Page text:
I am not looking forward to the Curious George movie. But then I don't have to. My daughter is in college and my son in High School, so they can see the film without me. I surely don't need exposure to such a politically incorrect manifesto. Joe Garofoli, in the San Francisco Chronicle, has this:
For the politically correct Bay Area parent, the "Curious George" children's books are a minefield of cultural horrors through which to tiptoe. Imperialism. Animal abuse. Bad parenting.
Puh-leeeeze, George's defenders say. They're children's books, whose charm has not dimmed -- 25 million books and countless swag sold -- even if ideas about political correctness have evolved since the first George adventure was published in 1941. Sometimes a speechless, mischievous monkey is just that -- a monkey, not a metaphor. Besides, George's tales are no more un-PC than those of that royalist warmonger, Babar.
Now I may have to watch the movie, out of political obligations. This from Robin Roth, a "journalist, educator, and activist."
The celebrated children's classic Curious George is a seemingly simple story about an innocent - yet inquisitive - African monkey snatched from his jungle home. Children have loved this boldly illustrated story, in primarily primary colors, and marveled to the adventures of the curious little monkey for decades. The text is easy to read and immediately engaging, but a closer reading reveals a much darker side to the popular tale that spawned sequels, toys, and cartoons. Not only does the story reveal the sinister side of a corrupt wildlife trade with perilous roots in Western imperialism, but recent ethical, legal and scientific considerations on the personhood of primates makes a traditional reading of Curious George both impossible and irresponsible.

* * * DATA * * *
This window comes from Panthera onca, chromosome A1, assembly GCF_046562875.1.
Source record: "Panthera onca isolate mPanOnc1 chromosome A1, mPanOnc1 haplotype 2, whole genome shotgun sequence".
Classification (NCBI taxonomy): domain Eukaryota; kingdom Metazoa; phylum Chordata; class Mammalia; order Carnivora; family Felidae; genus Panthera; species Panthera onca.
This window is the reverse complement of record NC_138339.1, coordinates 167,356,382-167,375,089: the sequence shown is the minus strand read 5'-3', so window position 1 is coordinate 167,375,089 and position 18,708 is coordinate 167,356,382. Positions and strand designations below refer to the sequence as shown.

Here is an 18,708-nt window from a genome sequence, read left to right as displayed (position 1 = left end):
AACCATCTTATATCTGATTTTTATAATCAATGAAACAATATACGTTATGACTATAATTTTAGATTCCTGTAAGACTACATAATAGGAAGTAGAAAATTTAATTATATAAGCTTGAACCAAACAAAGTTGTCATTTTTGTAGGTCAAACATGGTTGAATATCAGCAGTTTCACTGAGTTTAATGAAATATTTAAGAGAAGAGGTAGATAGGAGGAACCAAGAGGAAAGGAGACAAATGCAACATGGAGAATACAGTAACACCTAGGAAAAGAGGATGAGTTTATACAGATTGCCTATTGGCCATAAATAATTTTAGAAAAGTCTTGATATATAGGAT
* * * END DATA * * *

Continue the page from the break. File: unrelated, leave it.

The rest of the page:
Activist, surely she is. Educator? Only if education means enforcing the party line. Garofoli tells me a thing or two I didn't know about George.
The Curious George oeuvre was the work of the husband- and-wife team of H.A. and Margaret Rey, German Jews who escaped France with the first book's manuscript as the Nazis invaded. Most of the seven stories they wrote feature the antics of a monkey whose sweet curiosity gets him in trouble until he's rescued by the nameless Man with the Yellow Hat, George's keeper/parental figure/pal with bail money.
The vicious deconstruction practiced by Roth, if practiced consistently (like that would happen), would demolish not only Western fairy tales, but almost all tradition stories indigenous peoples. Consider the Navajo Coyote tales, of which I am very fond. Coyote is a trickster, if not a very successful one. His tales are full of mischief and misogyny. Surely they justify the eradication of an indigenous species! This is the goofy left at its goofiest.
Hat tip to James Taranto, of the Wall Street Journal.